I’ve said it again. Again, I have noted that I am struggling. I hear my voice saying it, over and over in TC meetings. Struggling to understand protocol, struggling emotionally, struggling to stay in the room; ironically, struggling to speak.

There is no script for this, no defined role, or part to play. I must not be the academic, even though my mind is thinking more quickly than it does in classes or conferences. At the same time, I am fighting to maintain  focus on what others are saying, whilst reeling with all that I combed through at the case conference last week. I am drowning in a sea of self-loathing, and panic, because I am not sure I can do this. At the weekend, I slept, but now I can’t. I am exhausted.

I want to speak, but I can’t find the space to speak. I don’t want to speak out of turn. I am terrified of doing the wrong thing, getting on the wrong side of someone. Ruining things before they have even begun. I’m frightened I will be asked to leave.

But also scared of what I will say when I do speak. Right from before the start, from my parents meeting at church, in their teens and twenties, all that I know, and really don’t want to know, about that relationship. The endless fights between them over my (lack of) church attendance, and my own, adult, journey of faith that began with a desperate attempt aged 14 to arbitrate the rowing: There – you have one child who does, and one who doesn’t go to church, now. That’s before even considering the last few years. My feelings around church are messy and horrid – and unattractive. I feel bad, bad, bad that I will likely have to share that.


I am struggling to see how this will work. How I will contain this much emotion and agitation,  between and around, and even in, T.C. I cannot contain it. I want to cry and cry and cry, but I can’t. I sit and rock. But I don’t cry. Bonum est confidere in Jesus Christ.  The Taize chant for our church services during Lent. I am reminded of two years ago, when I talked with a brother, at a loss to fathom how God views mental health.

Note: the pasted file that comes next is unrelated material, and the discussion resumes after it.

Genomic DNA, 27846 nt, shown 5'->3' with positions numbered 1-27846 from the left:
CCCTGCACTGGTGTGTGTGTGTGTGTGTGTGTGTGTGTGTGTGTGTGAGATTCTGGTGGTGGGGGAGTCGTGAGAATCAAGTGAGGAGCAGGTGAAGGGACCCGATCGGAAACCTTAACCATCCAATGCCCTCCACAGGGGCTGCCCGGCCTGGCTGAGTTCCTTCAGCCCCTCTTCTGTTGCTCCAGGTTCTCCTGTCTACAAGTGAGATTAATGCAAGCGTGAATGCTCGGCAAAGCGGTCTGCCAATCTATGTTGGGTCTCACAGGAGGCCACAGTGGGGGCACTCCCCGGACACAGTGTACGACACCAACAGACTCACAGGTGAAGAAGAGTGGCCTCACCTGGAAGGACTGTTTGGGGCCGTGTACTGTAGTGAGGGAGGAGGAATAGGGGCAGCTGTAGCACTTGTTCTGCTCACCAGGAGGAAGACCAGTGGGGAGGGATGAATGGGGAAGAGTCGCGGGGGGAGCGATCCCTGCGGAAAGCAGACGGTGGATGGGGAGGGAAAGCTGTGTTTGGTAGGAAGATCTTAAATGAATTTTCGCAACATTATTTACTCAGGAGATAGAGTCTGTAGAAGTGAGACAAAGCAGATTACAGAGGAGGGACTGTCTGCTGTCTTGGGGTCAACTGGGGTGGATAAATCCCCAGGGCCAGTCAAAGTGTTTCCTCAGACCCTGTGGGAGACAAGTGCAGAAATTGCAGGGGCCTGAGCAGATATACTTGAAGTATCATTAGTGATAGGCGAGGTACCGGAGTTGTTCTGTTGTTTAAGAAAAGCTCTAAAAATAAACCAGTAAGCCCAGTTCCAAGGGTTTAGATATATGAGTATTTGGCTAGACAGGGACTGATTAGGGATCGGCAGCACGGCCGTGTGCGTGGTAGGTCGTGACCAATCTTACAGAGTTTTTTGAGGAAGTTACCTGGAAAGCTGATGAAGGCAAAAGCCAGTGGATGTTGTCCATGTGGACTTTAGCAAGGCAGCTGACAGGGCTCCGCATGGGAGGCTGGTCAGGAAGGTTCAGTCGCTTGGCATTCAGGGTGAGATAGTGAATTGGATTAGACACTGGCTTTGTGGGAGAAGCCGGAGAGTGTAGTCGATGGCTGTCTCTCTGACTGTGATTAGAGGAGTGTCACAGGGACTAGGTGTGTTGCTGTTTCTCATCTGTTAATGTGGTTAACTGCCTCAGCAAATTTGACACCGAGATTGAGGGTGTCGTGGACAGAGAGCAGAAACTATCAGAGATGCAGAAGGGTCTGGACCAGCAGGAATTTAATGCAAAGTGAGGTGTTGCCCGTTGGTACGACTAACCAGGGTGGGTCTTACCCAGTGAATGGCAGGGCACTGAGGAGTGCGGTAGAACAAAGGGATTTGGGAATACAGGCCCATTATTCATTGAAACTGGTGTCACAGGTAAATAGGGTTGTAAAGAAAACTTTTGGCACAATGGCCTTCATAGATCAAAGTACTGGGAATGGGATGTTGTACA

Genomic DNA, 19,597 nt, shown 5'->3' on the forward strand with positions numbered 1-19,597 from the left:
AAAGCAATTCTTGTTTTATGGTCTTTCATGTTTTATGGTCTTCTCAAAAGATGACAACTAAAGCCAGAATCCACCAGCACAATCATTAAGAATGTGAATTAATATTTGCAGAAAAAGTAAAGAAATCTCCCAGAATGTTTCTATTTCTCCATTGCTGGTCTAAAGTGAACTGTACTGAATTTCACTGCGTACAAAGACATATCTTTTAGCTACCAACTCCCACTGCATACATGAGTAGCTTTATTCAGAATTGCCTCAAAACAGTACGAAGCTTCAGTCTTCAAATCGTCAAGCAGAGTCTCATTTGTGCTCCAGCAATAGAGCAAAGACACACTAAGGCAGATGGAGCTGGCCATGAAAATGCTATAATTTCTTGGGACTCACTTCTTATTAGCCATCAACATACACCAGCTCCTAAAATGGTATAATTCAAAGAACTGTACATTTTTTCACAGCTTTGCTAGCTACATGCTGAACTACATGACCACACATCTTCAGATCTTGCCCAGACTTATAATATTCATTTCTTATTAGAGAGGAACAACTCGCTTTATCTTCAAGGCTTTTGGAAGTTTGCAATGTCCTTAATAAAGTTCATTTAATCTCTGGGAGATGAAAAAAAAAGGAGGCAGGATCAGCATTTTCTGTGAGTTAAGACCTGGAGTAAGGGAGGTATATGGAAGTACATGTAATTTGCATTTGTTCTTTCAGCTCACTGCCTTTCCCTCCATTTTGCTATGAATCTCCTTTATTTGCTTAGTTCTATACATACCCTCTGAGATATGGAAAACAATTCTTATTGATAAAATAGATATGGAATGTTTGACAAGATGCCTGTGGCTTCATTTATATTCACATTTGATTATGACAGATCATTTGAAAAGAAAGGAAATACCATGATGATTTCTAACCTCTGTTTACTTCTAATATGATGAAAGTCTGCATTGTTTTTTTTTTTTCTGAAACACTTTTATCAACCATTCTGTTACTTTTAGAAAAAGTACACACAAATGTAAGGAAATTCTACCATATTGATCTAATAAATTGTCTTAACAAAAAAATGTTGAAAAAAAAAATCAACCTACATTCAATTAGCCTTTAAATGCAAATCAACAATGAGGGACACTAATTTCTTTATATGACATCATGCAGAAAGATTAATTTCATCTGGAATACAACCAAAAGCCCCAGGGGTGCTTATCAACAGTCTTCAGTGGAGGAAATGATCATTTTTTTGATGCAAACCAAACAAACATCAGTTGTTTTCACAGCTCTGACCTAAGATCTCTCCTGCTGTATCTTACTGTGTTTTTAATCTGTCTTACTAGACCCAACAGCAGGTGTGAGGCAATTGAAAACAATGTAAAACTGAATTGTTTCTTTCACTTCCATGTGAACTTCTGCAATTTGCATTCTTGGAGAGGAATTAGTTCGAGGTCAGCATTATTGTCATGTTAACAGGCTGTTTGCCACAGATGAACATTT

God sees the struggle,  he said. God sees the struggle. God knows I am in TC and knows the work I will do, and those to whom it has been entrusted. I must trust them, too, in locus Christi; let them work with me. Brave making mistakes, in order to learn. Hold faith that God wants my healing. That it will be worth the struggle.

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One Response to Struggle

  1. The only option to acknowledge is to ‘like’: but I don’t ‘like’. I do hear though.

    I hear the impossibility of setting aside your own professional understanding in order to be the ‘client’; the one in need of professional help. I don’t know how you can do it other than to be honest about how you are feeling and what you are thinking. It is for the other professional in the room to be the professional for you.

    Perhaps it’s like the first step of the alcoholic in saying, ‘I am (name) and I am an alcoholic’. I don’t know; I’m not there; but this is the sense I have.

    You have travelled so far. You have done so much. And now you need to be the one in need: the one who needs help – not the one with the answers in front of the class.

    I have the ridiculous image of ‘hats’, and of Wurzel Gummage changing heads. You need to be able to change hats from the one in front of the class, in possession of the information that needs to be imparted, to the one in therapy needing to receive. I remember old friends from many years ago, he a GP and she a nurse, with their young daughter critical in hospital with a chronic asthma attack, simply knowing too much to just be able to trust the hospital doctors and nurses, and in fear of their daughter’s imminent death. Thankfully the hospital staff were able to intervene but sometimes we just know too much – perhaps for our own good.

    I wonder: can you relax into the simplicity of the Taizé chant enough to let go of the fears and anxieties of the therapy group? Maybe ‘Ubi caritas Deus ibi est’? Maybe use that, or whatever really speaks to you, as a mantra?

    As always, you are in my thoughts and prayers.

    Much love,



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